You have probably heard ad nauseam about how the low interest rates of the past nine years have caused many investments roughly classified as dividend growth stocks to become overvalued because they have served as substitute investments in place of bonds. My corollary is that the balance sheets of most large businesses are under-scrutinized right now. Cash-rich balance sheets aren’t leading to premium valuations, and excessive debt doesn’t seem to impose a penalty right now.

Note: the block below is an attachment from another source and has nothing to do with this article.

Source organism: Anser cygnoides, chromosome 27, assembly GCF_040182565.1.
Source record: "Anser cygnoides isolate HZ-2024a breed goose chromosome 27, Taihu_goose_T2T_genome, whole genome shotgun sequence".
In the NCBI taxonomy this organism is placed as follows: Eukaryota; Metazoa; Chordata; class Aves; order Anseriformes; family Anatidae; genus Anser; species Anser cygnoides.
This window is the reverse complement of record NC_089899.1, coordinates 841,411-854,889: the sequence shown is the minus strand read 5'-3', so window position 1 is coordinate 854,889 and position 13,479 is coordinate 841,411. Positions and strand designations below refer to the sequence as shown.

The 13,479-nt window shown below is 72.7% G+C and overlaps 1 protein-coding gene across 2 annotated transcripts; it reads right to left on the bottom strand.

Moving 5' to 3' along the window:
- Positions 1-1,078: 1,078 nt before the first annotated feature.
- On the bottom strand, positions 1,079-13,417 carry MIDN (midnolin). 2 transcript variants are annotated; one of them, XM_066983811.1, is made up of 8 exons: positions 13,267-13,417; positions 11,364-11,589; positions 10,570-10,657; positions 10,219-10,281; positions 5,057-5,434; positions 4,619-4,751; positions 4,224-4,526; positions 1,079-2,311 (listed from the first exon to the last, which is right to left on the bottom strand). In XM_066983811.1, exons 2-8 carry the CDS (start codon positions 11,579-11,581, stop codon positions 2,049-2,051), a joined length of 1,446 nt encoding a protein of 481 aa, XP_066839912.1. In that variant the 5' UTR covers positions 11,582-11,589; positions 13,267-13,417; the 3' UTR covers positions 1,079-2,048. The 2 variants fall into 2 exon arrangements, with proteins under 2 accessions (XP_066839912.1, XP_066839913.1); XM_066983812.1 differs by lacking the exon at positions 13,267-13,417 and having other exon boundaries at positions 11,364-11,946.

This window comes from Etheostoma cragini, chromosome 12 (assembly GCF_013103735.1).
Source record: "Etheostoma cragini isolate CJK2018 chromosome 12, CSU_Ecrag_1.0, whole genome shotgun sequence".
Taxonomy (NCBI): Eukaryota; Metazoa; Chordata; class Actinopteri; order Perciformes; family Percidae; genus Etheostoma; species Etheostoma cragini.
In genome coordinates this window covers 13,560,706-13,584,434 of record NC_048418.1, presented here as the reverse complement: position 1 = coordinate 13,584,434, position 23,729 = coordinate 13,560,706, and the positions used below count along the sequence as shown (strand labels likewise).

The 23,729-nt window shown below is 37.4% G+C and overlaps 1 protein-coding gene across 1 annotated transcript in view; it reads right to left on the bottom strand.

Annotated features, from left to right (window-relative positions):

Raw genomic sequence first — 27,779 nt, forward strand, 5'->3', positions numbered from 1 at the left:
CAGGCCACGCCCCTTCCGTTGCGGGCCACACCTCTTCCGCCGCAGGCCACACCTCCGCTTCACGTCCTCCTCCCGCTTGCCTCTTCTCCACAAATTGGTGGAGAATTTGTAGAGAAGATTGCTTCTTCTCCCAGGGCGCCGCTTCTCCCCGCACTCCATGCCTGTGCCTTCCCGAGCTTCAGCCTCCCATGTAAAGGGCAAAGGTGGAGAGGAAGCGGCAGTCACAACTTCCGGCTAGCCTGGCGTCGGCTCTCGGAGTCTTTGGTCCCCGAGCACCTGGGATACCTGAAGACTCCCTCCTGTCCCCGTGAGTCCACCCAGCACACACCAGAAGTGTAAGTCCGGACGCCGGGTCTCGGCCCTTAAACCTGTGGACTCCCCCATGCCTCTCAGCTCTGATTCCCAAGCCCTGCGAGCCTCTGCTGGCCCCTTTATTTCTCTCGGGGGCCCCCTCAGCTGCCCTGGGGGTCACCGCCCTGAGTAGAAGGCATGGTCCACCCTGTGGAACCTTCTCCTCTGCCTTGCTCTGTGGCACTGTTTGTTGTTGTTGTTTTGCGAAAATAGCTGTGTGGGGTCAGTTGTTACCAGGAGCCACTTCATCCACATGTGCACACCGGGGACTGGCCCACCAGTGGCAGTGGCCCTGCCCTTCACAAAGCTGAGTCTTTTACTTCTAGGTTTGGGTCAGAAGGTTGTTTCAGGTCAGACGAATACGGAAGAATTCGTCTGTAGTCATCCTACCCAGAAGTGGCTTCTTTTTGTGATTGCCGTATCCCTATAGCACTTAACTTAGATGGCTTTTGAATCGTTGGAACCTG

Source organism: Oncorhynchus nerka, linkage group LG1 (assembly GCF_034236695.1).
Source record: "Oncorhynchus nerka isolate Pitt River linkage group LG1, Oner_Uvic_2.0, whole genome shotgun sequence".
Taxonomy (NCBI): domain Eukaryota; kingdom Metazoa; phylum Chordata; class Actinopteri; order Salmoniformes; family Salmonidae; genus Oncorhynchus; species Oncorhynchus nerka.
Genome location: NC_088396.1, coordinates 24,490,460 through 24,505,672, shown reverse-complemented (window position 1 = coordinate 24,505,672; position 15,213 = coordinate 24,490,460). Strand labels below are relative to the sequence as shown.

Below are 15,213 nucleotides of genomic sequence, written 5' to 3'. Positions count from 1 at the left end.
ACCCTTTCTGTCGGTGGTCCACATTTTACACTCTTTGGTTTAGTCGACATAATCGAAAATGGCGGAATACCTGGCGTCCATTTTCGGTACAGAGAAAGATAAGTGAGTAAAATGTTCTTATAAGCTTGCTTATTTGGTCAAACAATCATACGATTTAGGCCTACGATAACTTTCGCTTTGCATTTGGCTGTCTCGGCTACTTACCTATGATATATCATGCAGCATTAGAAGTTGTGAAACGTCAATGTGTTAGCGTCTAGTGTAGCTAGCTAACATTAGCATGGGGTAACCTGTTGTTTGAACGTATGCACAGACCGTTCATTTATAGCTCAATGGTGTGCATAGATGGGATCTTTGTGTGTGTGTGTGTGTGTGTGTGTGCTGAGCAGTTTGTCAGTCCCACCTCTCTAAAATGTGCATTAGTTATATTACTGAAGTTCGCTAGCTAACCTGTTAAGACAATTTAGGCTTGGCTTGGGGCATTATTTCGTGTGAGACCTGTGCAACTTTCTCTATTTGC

I had this in mind when I studied the balance sheet of Post Holdings (POST), an acquisition-hungry St. Louis company that owns some familiar brands, including: Power Bar, Shredded Wheat, Fruity Pebbles, Raisin Bran, Grape Nuts, and Honey Bunches of Oats. These brands aren’t strong enough to demonstrate industry-leading pricing power, but they are strong enough to raise prices by a bit more than inflation costs each year. If Post Holdings had a strong balance sheet and traded around 15x earnings, I’d cover it regularly on the site as a “Top 50” investment.